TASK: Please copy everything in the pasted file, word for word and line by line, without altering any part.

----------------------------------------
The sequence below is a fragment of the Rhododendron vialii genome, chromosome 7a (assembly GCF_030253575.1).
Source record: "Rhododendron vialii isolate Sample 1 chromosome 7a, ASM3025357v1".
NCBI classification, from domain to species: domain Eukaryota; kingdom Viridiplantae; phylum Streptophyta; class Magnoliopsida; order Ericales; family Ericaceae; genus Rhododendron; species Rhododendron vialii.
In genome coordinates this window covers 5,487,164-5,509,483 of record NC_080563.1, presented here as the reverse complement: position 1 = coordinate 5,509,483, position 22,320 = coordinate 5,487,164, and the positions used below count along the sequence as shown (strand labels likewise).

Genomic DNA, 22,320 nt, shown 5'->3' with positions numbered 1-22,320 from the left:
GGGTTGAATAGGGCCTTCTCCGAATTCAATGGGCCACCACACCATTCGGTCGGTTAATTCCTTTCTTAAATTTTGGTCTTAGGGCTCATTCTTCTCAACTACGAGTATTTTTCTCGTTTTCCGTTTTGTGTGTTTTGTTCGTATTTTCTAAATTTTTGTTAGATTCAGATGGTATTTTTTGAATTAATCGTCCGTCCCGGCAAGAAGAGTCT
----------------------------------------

The sequence below is a fragment of the Rhododendron vialii genome, chromosome 7a (assembly GCF_030253575.1).
Source record: "Rhododendron vialii isolate Sample 1 chromosome 7a, ASM3025357v1".
NCBI classification, from domain to species: domain Eukaryota; kingdom Viridiplantae; phylum Streptophyta; class Magnoliopsida; order Ericales; family Ericaceae; genus Rhododendron; species Rhododendron vialii.
In genome coordinates this window covers 5,487,164-5,509,483 of record NC_080563.1, presented here as the reverse complement: position 1 = coordinate 5,509,483, position 22,320 = coordinate 5,487,164, and the positions used below count along the sequence as shown (strand labels likewise).

Genomic DNA, 22,320 nt, shown 5'->3' with positions numbered 1-22,320 from the left:
GGGTTGAATAGGGCCTTCTCCGAATTCAATGGGCCACCACACCATTCGGTCGGTTAATTCCTTTCTTAAATTTTGGTCTTAGGGCTCATTCTTCTCAACTACGAGTATTTTTCTCGTTTTCCGTTTTGTGTGTTTTGTTCGTATTTTCTAAATTTTTGTTAGATTCAGATGGTATTTTTTGAATTAATCGTCCGTCCCGGCAAGAAGAGTCT